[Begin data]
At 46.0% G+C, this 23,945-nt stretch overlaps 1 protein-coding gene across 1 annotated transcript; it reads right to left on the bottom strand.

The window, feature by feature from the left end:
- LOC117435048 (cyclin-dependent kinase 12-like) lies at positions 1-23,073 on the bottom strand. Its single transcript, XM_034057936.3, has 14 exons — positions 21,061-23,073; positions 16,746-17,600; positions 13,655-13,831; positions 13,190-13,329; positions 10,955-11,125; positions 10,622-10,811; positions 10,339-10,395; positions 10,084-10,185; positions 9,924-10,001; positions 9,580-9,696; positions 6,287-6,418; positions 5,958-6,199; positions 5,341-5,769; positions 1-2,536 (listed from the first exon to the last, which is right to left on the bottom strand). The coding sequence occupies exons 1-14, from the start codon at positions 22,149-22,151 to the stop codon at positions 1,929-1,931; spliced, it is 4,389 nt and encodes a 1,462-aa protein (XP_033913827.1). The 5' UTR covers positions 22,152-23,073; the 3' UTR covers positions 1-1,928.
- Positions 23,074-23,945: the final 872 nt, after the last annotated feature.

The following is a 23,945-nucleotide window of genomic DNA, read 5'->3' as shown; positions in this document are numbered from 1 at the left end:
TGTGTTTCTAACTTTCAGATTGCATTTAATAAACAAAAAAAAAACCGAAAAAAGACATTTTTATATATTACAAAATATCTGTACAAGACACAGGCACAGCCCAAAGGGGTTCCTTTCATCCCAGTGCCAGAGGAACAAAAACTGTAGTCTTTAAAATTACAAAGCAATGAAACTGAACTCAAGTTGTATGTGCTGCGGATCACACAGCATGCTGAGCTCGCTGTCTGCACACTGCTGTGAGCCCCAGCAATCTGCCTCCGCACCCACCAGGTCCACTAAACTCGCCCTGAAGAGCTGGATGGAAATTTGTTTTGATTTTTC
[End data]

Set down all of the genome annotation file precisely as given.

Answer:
At 46.0% G+C, this 23,945-nt stretch overlaps 1 protein-coding gene across 1 annotated transcript; it reads right to left on the bottom strand.

The window, feature by feature from the left end:
- LOC117435048 (cyclin-dependent kinase 12-like) lies at positions 1-23,073 on the bottom strand. Its single transcript, XM_034057936.3, has 14 exons — positions 21,061-23,073; positions 16,746-17,600; positions 13,655-13,831; positions 13,190-13,329; positions 10,955-11,125; positions 10,622-10,811; positions 10,339-10,395; positions 10,084-10,185; positions 9,924-10,001; positions 9,580-9,696; positions 6,287-6,418; positions 5,958-6,199; positions 5,341-5,769; positions 1-2,536 (listed from the first exon to the last, which is right to left on the bottom strand). The coding sequence occupies exons 1-14, from the start codon at positions 22,149-22,151 to the stop codon at positions 1,929-1,931; spliced, it is 4,389 nt and encodes a 1,462-aa protein (XP_033913827.1). The 5' UTR covers positions 22,152-23,073; the 3' UTR covers positions 1-1,928.
- Positions 23,074-23,945: the final 872 nt, after the last annotated feature.

The following is a 23,945-nucleotide window of genomic DNA, read 5'->3' as shown; positions in this document are numbered from 1 at the left end:
TGTGTTTCTAACTTTCAGATTGCATTTAATAAACAAAAAAAAAACCGAAAAAAGACATTTTTATATATTACAAAATATCTGTACAAGACACAGGCACAGCCCAAAGGGGTTCCTTTCATCCCAGTGCCAGAGGAACAAAAACTGTAGTCTTTAAAATTACAAAGCAATGAAACTGAACTCAAGTTGTATGTGCTGCGGATCACACAGCATGCTGAGCTCGCTGTCTGCACACTGCTGTGAGCCCCAGCAATCTGCCTCCGCACCCACCAGGTCCACTAAACTCGCCCTGAAGAGCTGGATGGAAATTTGTTTTGATTTTTC